The Declaration Of the Báb
Updated: May 11, 2020
A devotional program to be used for the celebration of the Declaration of the Bab Baha'i Holy Day.
All majesty and glory, O my God, and all dominion and light and grandeur and splendour be unto Thee… I bear witness that Thou Thyself alone art the sole expression of Thine attributes, that the praise of no one besides Thee can ever attain to Thy holy court nor can Thine attributes ever be fathomed by anyone other than Thyself. Glory be unto Thee, Thou art exalted above the description of anyone save Thyself, since it is beyond human conception to befittingly magnify Thy virtues or to comprehend the inmost reality of Thine Essence. Far be it from Thy glory that Thy creatures should describe Thee or that any one besides Thyself should ever know Thee. I have known Thee, O my God, by reason of Thy making Thyself known unto me, for hadst Thou not revealed Thyself unto me, I would not have known Thee. I worship Thee by virtue of Thy summoning me unto Thee, for had it not been for Thy summons I would not have worshipped Thee.
—The Báb: Selections from the Báb, Pages: 202-203
Verily I say, this is the Day in which mankind can behold the Face, and hear the Voice, of the Promised One. The Call of God hath been raised, and the light of His countenance hath been lifted up upon men. It behoveth every man to blot out the trace of every idle word from the tablet of his heart, and to gaze, with an open and unbiased mind, on the signs of His Revelation, the proofs of His Mission, and the tokens of His glory. Great indeed is this Day! The allusions made to it in all the sacred Scriptures as the Day of God attest its greatness. —Bahá’u’lláh: Gleanings, Pages: 10-11
As for the Báb - may my soul be His sacrifice! - at a youthful age, that is to say, when He had reached the twenty-fifth year of His blessed life, He stood forth to proclaim His Cause. It was universally admitted by the Shi'is that He had never studied in any school and had not acquired knowledge from any teacher; all the people of Shiraz bear witness to this. Nevertheless, He suddenly appeared before the people, endowed with the most complete erudition. Although He was but a merchant, He confounded all the ulama of Persia. All alone, in a way which is beyond imagination, He upheld the Cause among the Persians, who are renowned for their religious fanaticism. This illustrious Soul arose with such power that He shook the supports of the religion, of the morals, the conditions, the habits and the customs of Persia, and instituted new rules, new laws and a new religion. Though the great personages of the State, nearly all the clergy, and the public men arose to destroy and annihilate Him, He alone withstood them and moved the whole of Persia.
Many ulama and public men, as well as other people, joyfully sacrificed their lives in His Cause, and hastened to the plain of martyrdom.
The government, the nation, the doctors of divinity and the great personages desired to extinguish His light, but they could not do so. At last His moon arose, His star shone forth, His foundations became firmly established, and His dawning-place became brilliant. He imparted divine education to an unenlightened multitude and produced marvelous results on the thoughts, morals, customs and conditions of the Persians. He announced the glad tidings of the manifestation of the Sun of Bahá to His followers and prepared them to believe.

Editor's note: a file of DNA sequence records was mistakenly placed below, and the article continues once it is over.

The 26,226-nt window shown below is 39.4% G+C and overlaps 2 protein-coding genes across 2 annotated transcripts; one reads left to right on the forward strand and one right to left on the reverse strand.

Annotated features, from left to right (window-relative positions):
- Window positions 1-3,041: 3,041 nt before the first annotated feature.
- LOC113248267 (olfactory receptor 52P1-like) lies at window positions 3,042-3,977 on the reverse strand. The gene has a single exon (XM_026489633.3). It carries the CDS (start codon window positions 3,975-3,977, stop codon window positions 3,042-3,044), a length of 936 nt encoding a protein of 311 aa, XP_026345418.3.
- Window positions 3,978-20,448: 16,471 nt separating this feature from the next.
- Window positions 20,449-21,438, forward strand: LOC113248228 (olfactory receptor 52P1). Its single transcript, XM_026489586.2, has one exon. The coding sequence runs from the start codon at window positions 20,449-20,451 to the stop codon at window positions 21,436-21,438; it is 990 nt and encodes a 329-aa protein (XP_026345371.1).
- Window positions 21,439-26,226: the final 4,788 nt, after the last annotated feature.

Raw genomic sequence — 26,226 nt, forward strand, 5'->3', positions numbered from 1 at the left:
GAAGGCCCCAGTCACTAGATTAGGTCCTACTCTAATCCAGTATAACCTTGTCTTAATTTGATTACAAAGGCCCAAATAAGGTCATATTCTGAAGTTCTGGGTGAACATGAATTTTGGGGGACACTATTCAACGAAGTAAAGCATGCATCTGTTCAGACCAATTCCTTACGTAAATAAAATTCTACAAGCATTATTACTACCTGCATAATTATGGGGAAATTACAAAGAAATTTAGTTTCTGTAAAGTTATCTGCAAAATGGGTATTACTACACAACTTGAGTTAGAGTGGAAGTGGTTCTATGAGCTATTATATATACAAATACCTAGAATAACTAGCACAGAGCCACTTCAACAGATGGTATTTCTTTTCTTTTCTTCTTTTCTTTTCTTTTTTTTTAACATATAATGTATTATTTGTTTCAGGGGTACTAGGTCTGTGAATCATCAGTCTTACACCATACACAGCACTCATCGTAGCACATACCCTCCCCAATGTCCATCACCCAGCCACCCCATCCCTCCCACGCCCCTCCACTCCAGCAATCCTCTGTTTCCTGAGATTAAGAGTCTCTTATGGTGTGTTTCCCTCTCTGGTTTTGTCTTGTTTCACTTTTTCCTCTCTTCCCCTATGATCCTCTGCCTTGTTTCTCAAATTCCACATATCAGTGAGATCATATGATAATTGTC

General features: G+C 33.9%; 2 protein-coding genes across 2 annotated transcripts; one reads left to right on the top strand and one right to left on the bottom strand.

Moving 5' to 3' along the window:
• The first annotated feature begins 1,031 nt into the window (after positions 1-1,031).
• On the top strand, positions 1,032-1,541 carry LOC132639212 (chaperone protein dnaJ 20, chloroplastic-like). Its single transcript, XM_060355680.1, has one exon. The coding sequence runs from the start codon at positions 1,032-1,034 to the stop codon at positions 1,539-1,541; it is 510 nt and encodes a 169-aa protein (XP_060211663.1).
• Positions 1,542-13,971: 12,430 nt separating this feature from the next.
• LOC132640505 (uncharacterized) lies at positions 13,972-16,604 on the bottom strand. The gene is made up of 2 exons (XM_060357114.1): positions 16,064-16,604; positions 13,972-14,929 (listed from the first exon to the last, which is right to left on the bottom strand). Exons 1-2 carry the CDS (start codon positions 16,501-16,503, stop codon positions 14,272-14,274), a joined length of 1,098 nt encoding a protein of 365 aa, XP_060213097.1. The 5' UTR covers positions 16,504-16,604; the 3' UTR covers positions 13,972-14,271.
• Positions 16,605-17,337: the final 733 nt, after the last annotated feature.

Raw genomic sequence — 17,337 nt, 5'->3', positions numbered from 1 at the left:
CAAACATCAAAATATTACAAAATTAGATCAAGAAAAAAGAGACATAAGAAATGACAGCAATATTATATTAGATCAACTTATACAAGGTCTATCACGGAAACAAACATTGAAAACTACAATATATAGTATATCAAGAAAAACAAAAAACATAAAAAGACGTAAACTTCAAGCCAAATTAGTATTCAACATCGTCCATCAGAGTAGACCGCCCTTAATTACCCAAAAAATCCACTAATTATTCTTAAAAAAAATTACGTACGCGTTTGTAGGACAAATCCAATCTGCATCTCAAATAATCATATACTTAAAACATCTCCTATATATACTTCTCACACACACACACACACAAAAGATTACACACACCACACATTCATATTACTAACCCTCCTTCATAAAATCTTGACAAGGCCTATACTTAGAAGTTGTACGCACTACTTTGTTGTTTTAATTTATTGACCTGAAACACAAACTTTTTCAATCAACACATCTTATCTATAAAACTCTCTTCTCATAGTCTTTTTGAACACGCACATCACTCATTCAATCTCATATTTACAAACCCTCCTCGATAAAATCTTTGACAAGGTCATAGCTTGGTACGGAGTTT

The appearance of such wonderful signs and great results; the effects produced upon the minds of the people, and upon the prevailing ideas; the establishment of the foundations of progress; and the organization of the principles of success and prosperity by a young merchant, constitute the greatest proof that He was a perfect Educator.
—`Abdu’l-Bahá: Some Answered Questions, Pages: 25-26
Ages rolled away, until they attained their consummation in this, the Lord of days, the Day whereon the Day Star of the Bayan manifested itself above the horizon of mercy, the Day in which the Beauty of the All-Glorious shone forth in the exalted person of Ali-Muhammad, the Báb. No sooner did He reveal Himself, than all the people rose up against Him. By some He was denounced as one that hath uttered slanders against God, the Almighty, the Ancient of Days. Others regarded Him as a man smitten with madness, an allegation which I, Myself, have heard from the lips of one of the divines. Still others disputed His claim to be the Mouthpiece of God, and stigmatized Him as one who had stolen and used as his the words of the Almighty, who had perverted their meaning, and mingled them with his own. The Eye of Grandeur weepeth sore for the things which their mouths have uttered, while they continue to rejoice upon their seats.
"God," said He, "is My witness, O people! I am come to you with a Revelation from the Lord, your God, the Lord of your fathers of old. Look not, O people, at the things ye possess. Look rather at the things God hath sent down unto you. This, surely, will be better for you than the whole of creation, could ye but perceive it. Repeat the gaze, O people, and consider the testimony of God and His proof which are in your possession, and compare them unto the Revelation sent down unto you in this Day, that the truth, the infallible truth, may be indubitably manifested unto you. Follow not, O people, the steps of the Evil One; follow ye the Faith of the All-Merciful, and be ye of them that truly believe. What would it profit man, if he were to fail to recognize the Revelation of God? Nothing whatever. To this Mine own Self, the Omnipotent, the Omniscient, the All-Wise, will testify."